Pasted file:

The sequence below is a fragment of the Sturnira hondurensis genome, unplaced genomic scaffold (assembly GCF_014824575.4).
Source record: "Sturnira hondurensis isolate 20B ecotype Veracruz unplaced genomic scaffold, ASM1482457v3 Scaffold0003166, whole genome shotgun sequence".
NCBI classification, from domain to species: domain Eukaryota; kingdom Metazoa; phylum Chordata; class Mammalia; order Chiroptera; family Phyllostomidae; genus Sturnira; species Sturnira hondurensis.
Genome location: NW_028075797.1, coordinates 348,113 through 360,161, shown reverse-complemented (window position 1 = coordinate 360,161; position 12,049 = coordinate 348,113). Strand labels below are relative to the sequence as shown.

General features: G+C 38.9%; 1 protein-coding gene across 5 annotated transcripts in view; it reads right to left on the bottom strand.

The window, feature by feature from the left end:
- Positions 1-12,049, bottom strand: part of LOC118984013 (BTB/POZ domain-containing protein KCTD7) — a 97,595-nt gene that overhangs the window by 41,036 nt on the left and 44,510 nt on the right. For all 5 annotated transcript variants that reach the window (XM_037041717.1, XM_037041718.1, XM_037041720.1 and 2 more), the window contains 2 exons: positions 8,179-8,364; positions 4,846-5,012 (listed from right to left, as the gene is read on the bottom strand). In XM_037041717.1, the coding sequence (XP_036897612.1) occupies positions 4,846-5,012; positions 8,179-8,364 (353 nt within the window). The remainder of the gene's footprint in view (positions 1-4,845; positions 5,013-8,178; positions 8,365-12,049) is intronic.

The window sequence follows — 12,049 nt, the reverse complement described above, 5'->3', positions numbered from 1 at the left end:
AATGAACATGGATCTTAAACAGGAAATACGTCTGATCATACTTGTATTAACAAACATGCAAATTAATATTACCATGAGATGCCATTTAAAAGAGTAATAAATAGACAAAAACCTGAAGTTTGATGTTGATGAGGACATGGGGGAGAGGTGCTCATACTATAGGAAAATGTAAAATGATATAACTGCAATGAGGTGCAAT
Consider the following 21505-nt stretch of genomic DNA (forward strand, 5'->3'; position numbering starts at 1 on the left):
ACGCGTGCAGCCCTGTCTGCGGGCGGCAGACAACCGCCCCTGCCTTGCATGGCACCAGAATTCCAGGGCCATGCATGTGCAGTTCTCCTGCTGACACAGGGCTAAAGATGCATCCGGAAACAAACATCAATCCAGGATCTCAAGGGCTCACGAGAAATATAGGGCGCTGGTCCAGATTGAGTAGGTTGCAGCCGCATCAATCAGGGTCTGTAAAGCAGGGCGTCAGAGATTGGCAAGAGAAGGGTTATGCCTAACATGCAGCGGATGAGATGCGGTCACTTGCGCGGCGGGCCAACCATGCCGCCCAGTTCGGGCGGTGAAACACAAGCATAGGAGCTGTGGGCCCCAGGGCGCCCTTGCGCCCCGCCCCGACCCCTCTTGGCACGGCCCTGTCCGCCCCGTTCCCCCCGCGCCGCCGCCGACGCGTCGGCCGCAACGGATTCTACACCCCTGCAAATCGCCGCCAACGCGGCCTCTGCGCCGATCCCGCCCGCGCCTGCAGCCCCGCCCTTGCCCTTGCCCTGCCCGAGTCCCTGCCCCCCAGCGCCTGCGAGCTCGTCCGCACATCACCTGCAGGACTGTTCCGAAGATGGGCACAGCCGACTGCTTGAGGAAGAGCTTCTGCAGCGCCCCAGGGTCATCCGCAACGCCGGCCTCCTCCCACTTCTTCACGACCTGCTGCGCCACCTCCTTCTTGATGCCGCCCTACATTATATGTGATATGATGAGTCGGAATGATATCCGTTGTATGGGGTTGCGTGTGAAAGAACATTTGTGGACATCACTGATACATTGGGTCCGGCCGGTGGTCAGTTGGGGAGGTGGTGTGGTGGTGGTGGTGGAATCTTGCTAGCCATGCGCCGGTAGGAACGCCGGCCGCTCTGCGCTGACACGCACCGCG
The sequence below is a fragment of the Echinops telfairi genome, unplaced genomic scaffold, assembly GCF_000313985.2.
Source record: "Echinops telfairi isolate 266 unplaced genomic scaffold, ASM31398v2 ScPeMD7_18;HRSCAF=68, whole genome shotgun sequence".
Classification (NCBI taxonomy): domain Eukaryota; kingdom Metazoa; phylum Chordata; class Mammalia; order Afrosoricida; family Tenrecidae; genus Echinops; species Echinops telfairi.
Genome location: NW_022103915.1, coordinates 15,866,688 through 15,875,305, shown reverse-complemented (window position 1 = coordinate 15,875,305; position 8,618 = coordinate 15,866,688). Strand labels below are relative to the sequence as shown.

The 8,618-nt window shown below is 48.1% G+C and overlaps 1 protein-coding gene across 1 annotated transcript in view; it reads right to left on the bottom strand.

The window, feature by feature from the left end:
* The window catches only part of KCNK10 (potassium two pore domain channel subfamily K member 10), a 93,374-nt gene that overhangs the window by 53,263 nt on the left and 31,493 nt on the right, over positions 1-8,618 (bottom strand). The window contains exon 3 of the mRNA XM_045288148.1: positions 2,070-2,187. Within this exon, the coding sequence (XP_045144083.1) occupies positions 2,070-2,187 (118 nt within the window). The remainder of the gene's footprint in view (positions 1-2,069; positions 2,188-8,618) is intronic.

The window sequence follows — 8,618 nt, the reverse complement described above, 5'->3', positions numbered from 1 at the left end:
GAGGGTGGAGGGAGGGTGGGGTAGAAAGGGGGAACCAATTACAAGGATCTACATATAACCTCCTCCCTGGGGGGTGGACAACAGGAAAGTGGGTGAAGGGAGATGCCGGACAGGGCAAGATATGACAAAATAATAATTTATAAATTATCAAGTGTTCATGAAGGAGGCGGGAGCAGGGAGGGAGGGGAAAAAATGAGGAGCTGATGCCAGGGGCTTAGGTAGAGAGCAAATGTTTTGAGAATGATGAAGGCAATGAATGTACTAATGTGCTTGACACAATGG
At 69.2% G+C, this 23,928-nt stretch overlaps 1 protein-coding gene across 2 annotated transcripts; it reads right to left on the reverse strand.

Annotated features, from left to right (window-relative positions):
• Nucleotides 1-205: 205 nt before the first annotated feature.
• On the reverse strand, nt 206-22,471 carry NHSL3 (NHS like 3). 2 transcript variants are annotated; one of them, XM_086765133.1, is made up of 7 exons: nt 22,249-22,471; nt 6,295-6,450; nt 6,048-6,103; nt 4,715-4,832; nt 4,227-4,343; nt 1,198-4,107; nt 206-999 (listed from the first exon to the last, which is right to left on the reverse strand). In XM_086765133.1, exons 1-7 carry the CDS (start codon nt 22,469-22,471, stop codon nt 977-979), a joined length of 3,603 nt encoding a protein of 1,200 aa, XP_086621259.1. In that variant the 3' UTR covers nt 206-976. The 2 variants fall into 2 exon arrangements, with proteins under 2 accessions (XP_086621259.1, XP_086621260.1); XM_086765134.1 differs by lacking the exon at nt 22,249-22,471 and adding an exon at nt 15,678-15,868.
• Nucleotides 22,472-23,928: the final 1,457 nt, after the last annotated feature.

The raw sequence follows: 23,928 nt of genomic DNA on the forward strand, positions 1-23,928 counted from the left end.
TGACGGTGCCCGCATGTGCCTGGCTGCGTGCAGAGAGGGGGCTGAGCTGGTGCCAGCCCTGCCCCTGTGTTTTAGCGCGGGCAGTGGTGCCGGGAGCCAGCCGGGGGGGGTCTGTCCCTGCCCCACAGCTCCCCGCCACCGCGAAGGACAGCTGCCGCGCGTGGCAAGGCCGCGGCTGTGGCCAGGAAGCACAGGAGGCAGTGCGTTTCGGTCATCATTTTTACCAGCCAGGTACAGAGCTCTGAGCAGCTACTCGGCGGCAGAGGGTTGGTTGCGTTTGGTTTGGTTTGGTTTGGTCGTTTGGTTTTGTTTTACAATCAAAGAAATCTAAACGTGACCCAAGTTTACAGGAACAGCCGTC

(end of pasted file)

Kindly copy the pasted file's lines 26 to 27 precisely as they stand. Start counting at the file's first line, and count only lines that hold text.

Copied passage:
The raw sequence follows: 23,928 nt of genomic DNA on the forward strand, positions 1-23,928 counted from the left end.
TGACGGTGCCCGCATGTGCCTGGCTGCGTGCAGAGAGGGGGCTGAGCTGGTGCCAGCCCTGCCCCTGTGTTTTAGCGCGGGCAGTGGTGCCGGGAGCCAGCCGGGGGGGGTCTGTCCCTGCCCCACAGCTCCCCGCCACCGCGAAGGACAGCTGCCGCGCGTGGCAAGGCCGCGGCTGTGGCCAGGAAGCACAGGAGGCAGTGCGTTTCGGTCATCATTTTTACCAGCCAGGTACAGAGCTCTGAGCAGCTACTCGGCGGCAGAGGGTTGGTTGCGTTTGGTTTGGTTTGGTTTGGTCGTTTGGTTTTGTTTTACAATCAAAGAAATCTAAACGTGACCCAAGTTTACAGGAACAGCCGTC